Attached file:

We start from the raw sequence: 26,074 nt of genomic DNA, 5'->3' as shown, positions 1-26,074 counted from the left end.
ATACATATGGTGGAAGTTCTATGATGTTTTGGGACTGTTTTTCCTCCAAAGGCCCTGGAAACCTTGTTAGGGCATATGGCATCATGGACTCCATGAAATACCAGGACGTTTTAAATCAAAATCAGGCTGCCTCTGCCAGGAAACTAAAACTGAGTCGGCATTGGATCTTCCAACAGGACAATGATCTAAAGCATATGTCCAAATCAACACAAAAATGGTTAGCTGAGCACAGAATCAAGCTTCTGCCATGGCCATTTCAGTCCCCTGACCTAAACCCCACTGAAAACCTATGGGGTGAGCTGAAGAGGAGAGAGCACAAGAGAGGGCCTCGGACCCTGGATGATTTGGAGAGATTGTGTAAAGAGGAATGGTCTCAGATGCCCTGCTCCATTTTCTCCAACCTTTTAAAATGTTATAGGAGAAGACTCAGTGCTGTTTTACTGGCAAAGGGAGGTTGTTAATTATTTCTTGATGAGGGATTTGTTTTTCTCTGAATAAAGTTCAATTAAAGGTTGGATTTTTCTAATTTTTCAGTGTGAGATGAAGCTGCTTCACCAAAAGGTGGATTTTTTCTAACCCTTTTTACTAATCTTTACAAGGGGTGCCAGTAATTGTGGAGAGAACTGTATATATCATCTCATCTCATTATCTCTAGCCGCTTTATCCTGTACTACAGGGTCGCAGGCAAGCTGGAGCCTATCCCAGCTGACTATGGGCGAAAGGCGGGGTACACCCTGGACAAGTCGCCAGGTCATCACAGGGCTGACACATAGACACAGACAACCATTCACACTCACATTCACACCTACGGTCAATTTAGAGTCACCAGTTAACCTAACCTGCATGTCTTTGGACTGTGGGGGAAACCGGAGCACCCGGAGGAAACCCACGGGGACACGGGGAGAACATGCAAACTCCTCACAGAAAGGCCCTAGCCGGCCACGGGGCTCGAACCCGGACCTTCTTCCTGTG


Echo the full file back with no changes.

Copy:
We start from the raw sequence: 26,074 nt of genomic DNA, 5'->3' as shown, positions 1-26,074 counted from the left end.
ATACATATGGTGGAAGTTCTATGATGTTTTGGGACTGTTTTTCCTCCAAAGGCCCTGGAAACCTTGTTAGGGCATATGGCATCATGGACTCCATGAAATACCAGGACGTTTTAAATCAAAATCAGGCTGCCTCTGCCAGGAAACTAAAACTGAGTCGGCATTGGATCTTCCAACAGGACAATGATCTAAAGCATATGTCCAAATCAACACAAAAATGGTTAGCTGAGCACAGAATCAAGCTTCTGCCATGGCCATTTCAGTCCCCTGACCTAAACCCCACTGAAAACCTATGGGGTGAGCTGAAGAGGAGAGAGCACAAGAGAGGGCCTCGGACCCTGGATGATTTGGAGAGATTGTGTAAAGAGGAATGGTCTCAGATGCCCTGCTCCATTTTCTCCAACCTTTTAAAATGTTATAGGAGAAGACTCAGTGCTGTTTTACTGGCAAAGGGAGGTTGTTAATTATTTCTTGATGAGGGATTTGTTTTTCTCTGAATAAAGTTCAATTAAAGGTTGGATTTTTCTAATTTTTCAGTGTGAGATGAAGCTGCTTCACCAAAAGGTGGATTTTTTCTAACCCTTTTTACTAATCTTTACAAGGGGTGCCAGTAATTGTGGAGAGAACTGTATATATCATCTCATCTCATTATCTCTAGCCGCTTTATCCTGTACTACAGGGTCGCAGGCAAGCTGGAGCCTATCCCAGCTGACTATGGGCGAAAGGCGGGGTACACCCTGGACAAGTCGCCAGGTCATCACAGGGCTGACACATAGACACAGACAACCATTCACACTCACATTCACACCTACGGTCAATTTAGAGTCACCAGTTAACCTAACCTGCATGTCTTTGGACTGTGGGGGAAACCGGAGCACCCGGAGGAAACCCACGGGGACACGGGGAGAACATGCAAACTCCTCACAGAAAGGCCCTAGCCGGCCACGGGGCTCGAACCCGGACCTTCTTCCTGTG